As the coronavirus crisis spooks Governments, individuals and financial markets, empty supermarket shelves have become a visible symbol of the panic which has crept into many areas.
The virus and wider media hysteria has shaken global infrastructure like few things in recent years, with financial markets on Monday falling at their steepest rate since the financial crisis.
And while it is laughable that the commodities in hottest demand are toilet rolls and hand sanitiser, what it has shown is that in this age of 24-hour news media and unfiltered coverage on social media, panic now spreads faster than a virus itself.
Our Government clearly relishes the interconnected and globalised nature of our food and manufacturing supply chains, as seen by its clamour to establish new trade deals, but what the Coronavirus crisis has exposed is the potential fragility of a food system predicated on imports and foodstuffs coming in from around the world.
The fact the Government brought together food and retail industry chiefs at the start of this week for an emergency summit shows how concerned they are that the global supply chain could be badly shaken by this outbreak. The last thing the Government wants is shortages of essential items or the potential for food prices to increase.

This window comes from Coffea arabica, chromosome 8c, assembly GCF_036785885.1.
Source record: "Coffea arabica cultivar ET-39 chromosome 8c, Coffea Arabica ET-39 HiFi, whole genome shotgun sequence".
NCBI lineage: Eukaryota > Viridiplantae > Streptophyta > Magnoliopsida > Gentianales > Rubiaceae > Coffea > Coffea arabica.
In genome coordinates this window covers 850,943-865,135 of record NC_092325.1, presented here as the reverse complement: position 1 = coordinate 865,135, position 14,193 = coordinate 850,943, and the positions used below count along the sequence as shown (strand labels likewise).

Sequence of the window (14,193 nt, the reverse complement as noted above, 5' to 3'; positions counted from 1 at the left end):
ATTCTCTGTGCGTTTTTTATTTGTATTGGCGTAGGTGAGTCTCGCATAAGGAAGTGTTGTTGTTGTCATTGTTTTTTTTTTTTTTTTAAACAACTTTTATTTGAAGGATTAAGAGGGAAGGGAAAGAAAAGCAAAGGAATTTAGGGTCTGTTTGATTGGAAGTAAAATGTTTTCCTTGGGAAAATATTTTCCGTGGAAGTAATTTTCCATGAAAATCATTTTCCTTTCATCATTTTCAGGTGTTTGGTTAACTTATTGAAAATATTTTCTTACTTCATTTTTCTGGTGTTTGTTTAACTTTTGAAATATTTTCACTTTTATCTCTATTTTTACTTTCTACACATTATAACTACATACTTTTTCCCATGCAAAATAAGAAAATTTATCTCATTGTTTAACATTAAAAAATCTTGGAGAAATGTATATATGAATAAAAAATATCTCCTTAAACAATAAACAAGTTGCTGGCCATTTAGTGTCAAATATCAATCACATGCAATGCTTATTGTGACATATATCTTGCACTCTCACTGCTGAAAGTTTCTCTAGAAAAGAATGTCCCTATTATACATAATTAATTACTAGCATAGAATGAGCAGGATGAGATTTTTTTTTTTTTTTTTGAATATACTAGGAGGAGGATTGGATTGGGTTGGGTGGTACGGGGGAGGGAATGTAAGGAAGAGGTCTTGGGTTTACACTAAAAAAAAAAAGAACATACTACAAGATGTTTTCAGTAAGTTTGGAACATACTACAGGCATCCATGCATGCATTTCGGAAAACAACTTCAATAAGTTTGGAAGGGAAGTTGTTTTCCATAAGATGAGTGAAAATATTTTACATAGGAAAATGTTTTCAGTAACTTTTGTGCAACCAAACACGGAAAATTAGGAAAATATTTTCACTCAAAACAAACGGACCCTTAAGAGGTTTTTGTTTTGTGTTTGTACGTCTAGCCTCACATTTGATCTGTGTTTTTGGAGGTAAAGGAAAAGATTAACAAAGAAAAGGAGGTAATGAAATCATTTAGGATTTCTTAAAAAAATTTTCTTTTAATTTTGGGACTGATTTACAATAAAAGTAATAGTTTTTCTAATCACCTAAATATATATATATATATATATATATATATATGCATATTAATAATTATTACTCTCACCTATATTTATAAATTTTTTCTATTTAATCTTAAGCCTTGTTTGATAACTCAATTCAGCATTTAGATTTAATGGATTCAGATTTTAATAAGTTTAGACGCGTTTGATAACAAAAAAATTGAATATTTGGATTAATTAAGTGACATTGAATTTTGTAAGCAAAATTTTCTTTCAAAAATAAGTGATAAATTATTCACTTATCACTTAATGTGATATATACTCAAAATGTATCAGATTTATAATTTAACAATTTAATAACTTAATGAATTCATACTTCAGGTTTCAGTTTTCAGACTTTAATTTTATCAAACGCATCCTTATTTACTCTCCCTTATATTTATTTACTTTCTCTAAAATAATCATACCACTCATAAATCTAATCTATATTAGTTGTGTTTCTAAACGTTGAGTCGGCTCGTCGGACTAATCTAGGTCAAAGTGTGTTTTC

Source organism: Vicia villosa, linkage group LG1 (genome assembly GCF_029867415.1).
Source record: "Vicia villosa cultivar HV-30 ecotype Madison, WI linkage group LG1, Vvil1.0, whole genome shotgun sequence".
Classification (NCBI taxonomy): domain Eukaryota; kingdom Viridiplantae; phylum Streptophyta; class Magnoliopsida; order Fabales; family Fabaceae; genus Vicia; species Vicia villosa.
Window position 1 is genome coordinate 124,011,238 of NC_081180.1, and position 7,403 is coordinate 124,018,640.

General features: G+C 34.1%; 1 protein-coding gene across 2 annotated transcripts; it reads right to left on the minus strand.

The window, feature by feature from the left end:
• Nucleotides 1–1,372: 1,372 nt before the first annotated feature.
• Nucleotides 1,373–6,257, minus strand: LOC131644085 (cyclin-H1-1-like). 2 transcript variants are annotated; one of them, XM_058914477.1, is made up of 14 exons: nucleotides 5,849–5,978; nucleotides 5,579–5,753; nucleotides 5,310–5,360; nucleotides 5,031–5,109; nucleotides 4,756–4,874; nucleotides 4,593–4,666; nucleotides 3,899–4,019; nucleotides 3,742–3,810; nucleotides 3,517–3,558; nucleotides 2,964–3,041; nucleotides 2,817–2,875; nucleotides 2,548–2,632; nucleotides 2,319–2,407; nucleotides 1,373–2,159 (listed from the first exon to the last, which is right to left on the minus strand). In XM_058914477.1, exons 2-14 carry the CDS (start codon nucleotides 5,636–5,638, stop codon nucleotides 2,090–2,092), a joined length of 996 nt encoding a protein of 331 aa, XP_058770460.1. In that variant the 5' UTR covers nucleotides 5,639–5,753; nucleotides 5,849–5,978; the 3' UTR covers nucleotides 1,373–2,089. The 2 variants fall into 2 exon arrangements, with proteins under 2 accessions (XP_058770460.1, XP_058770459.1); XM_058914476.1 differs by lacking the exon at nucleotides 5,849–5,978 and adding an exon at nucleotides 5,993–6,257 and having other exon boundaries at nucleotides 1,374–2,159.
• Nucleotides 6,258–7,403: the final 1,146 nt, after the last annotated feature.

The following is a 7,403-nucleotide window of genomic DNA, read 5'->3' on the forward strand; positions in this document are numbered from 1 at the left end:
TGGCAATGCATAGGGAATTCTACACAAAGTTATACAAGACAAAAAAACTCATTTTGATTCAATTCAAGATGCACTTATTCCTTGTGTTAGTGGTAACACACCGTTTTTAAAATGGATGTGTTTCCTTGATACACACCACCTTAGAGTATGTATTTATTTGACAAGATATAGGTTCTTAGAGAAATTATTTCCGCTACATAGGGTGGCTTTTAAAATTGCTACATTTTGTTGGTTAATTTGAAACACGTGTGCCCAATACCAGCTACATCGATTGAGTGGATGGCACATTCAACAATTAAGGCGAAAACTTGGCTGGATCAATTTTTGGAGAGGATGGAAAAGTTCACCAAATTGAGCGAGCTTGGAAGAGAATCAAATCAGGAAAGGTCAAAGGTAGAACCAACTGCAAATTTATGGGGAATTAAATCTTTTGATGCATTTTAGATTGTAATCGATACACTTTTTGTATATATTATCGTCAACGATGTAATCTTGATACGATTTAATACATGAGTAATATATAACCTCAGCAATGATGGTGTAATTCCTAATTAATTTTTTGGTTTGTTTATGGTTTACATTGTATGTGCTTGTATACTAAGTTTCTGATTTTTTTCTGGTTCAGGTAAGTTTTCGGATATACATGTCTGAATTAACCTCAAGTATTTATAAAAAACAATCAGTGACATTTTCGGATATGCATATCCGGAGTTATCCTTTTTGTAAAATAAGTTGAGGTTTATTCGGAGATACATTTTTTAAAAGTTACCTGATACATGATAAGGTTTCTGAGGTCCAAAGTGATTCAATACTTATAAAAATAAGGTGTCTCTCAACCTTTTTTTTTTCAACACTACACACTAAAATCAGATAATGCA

But will all this lead to a renewed emphasis on UK food producers and self sufficiency? While it might be commercially expedient, for example, for retailers to ship lamb halfway around the world, has the folly of such practices been highlighted by this disease outbreak, not to mention the huge environmental footprint such sourcing policies incur.
It might be overly simplistic and frankly naive to suggest we should source the bulk of our food from the home market. However, this latest health crisis and its implications should act as a wake-up call for food retailers and Government advisers about the crucial, and sustainable, role UK farming can and does play in feeding the nation and the need, therefore, for farmers to be supported accordingly.